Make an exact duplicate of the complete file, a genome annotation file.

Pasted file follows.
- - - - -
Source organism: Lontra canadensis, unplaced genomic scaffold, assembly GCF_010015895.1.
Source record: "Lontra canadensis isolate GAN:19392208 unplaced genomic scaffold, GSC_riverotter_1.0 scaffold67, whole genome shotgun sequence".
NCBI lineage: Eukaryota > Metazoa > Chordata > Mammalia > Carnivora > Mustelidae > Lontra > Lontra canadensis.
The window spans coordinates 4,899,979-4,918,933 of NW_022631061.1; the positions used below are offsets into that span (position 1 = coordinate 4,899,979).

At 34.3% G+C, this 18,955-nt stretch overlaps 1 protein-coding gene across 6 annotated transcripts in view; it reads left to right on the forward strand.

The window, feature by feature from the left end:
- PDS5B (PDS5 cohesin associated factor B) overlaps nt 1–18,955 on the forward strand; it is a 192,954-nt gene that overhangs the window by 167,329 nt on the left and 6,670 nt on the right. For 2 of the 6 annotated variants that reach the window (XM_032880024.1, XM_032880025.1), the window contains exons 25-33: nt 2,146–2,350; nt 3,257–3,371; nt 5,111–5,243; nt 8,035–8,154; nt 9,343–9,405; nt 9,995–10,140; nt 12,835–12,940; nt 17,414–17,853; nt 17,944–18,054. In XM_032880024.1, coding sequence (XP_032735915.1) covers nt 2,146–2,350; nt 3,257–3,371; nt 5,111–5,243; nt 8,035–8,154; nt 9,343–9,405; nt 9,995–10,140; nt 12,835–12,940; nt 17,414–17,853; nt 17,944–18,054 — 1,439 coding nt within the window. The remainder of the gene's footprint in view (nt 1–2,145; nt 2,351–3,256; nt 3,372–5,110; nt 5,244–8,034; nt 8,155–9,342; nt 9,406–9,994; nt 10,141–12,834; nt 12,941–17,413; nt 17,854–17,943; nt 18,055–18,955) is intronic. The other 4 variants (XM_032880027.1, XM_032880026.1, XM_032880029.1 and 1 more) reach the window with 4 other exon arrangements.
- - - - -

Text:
Source organism: Lontra canadensis, unplaced genomic scaffold, assembly GCF_010015895.1.
Source record: "Lontra canadensis isolate GAN:19392208 unplaced genomic scaffold, GSC_riverotter_1.0 scaffold67, whole genome shotgun sequence".
NCBI lineage: Eukaryota > Metazoa > Chordata > Mammalia > Carnivora > Mustelidae > Lontra > Lontra canadensis.
The window spans coordinates 4,899,979-4,918,933 of NW_022631061.1; the positions used below are offsets into that span (position 1 = coordinate 4,899,979).

At 34.3% G+C, this 18,955-nt stretch overlaps 1 protein-coding gene across 6 annotated transcripts in view; it reads left to right on the forward strand.

The window, feature by feature from the left end:
- PDS5B (PDS5 cohesin associated factor B) overlaps nt 1–18,955 on the forward strand; it is a 192,954-nt gene that overhangs the window by 167,329 nt on the left and 6,670 nt on the right. For 2 of the 6 annotated variants that reach the window (XM_032880024.1, XM_032880025.1), the window contains exons 25-33: nt 2,146–2,350; nt 3,257–3,371; nt 5,111–5,243; nt 8,035–8,154; nt 9,343–9,405; nt 9,995–10,140; nt 12,835–12,940; nt 17,414–17,853; nt 17,944–18,054. In XM_032880024.1, coding sequence (XP_032735915.1) covers nt 2,146–2,350; nt 3,257–3,371; nt 5,111–5,243; nt 8,035–8,154; nt 9,343–9,405; nt 9,995–10,140; nt 12,835–12,940; nt 17,414–17,853; nt 17,944–18,054 — 1,439 coding nt within the window. The remainder of the gene's footprint in view (nt 1–2,145; nt 2,351–3,256; nt 3,372–5,110; nt 5,244–8,034; nt 8,155–9,342; nt 9,406–9,994; nt 10,141–12,834; nt 12,941–17,413; nt 17,854–17,943; nt 18,055–18,955) is intronic. The other 4 variants (XM_032880027.1, XM_032880026.1, XM_032880029.1 and 1 more) reach the window with 4 other exon arrangements.